Aspects of the present invention are described above with reference to flowchart illustrations and/or block diagrams of methods, apparatus (systems) and computer program products according to embodiments of the invention. It will be understood that each block of the flowchart illustrations and/or block diagrams, and combinations of blocks in the flowchart illustrations and/or block diagrams, can be implemented by computer program instructions. These computer program instructions may be provided to a processor of a general purpose computer, special purpose computer, or other programmable data processing apparatus to produce a machine, such that the instructions, which execute via the processor of the computer or other programmable data processing apparatus, create means for implementing the functions/acts specified in the flowchart and/or block diagram block or blocks.
These computer program instructions may also be stored in a computer readable medium that can direct a computer, other programmable data processing apparatus, or other devices to function in a particular manner, such that the instructions stored in the computer readable medium produce an article of manufacture including instructions which implement the function/act specified in the flowchart and/or block diagram block or blocks.
The computer program instructions may also be loaded onto a computer, other programmable data processing apparatus, or other devices to cause a series of operational steps to be performed on the computer, other programmable apparatus or other devices to produce a computer implemented process such that the instructions which execute on the computer or other programmable apparatus provide processes for implementing the functions/acts specified in the flowchart and/or block diagram block or blocks.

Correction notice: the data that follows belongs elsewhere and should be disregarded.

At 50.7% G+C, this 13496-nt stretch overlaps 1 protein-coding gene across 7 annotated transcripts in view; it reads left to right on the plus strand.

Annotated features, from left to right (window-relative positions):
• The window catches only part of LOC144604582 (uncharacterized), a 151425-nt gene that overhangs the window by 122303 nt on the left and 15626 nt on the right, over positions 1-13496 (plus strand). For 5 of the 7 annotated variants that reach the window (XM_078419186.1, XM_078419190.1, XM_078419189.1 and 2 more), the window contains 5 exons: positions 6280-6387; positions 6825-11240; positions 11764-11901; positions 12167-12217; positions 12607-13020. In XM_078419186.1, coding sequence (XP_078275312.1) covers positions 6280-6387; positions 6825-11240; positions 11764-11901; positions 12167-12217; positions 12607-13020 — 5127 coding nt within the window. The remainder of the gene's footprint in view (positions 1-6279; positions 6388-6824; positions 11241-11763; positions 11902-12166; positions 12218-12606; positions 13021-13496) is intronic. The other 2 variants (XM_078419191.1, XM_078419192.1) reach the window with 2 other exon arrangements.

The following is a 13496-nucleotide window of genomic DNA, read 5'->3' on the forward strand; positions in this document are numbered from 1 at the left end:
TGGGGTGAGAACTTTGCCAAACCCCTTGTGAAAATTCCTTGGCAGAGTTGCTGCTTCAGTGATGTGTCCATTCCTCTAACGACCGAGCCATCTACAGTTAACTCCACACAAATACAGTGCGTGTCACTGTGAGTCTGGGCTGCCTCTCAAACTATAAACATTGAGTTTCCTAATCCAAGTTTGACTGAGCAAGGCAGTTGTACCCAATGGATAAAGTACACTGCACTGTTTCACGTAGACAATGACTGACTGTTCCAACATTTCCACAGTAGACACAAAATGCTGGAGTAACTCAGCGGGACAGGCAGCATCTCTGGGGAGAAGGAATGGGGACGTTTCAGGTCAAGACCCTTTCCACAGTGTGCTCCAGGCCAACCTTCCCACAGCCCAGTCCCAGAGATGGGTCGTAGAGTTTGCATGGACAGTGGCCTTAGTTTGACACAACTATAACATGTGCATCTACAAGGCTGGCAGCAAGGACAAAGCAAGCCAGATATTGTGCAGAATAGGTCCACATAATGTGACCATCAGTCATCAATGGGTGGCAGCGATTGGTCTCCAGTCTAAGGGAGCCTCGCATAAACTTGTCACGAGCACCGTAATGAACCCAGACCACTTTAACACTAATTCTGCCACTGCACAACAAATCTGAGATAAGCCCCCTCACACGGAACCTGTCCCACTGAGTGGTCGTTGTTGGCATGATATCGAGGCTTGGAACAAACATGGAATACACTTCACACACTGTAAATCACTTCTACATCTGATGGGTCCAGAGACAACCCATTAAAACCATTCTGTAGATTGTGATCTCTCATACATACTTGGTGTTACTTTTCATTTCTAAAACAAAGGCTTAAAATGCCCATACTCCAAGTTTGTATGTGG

The flowchart and block diagrams in the Figures illustrate the architecture, functionality, and operation of possible implementations of systems, methods and computer program products according to various embodiments of the present invention. In this regard, each block in the flowchart or block diagrams may represent a module, segment, or portion of code, which comprises one or more executable instructions for implementing the specified logical function(s). It should also be noted that, in some alternative implementations, the functions noted in the block may occur out of the order noted in the figures. For example, two blocks shown in succession may, in fact, be executed substantially concurrently, or the blocks may sometimes be executed in the reverse order, depending upon the functionality involved. It will also be noted that each block of the block diagrams and/or flowchart illustration, and combinations of blocks in the block diagrams and/or flowchart illustration, can be implemented by special purpose hardware-based systems that perform the specified functions or acts, or combinations of special purpose hardware and computer instructions.
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|International Classification||G06F21/62, G06F17/30|
|14 Mar 2012||AS||Assignment|
Owner name: INTERNATIONAL BUSINESS MACHINES CORPORATION, NEW Y
Free format text: ASSIGNMENT OF ASSIGNORS INTEREST;ASSIGNORS:ROITMAN, HAGGAI;YOGEV, SIVAN;SIGNING DATES FROM 20120226TO 20120228;REEL/FRAME:027858/0805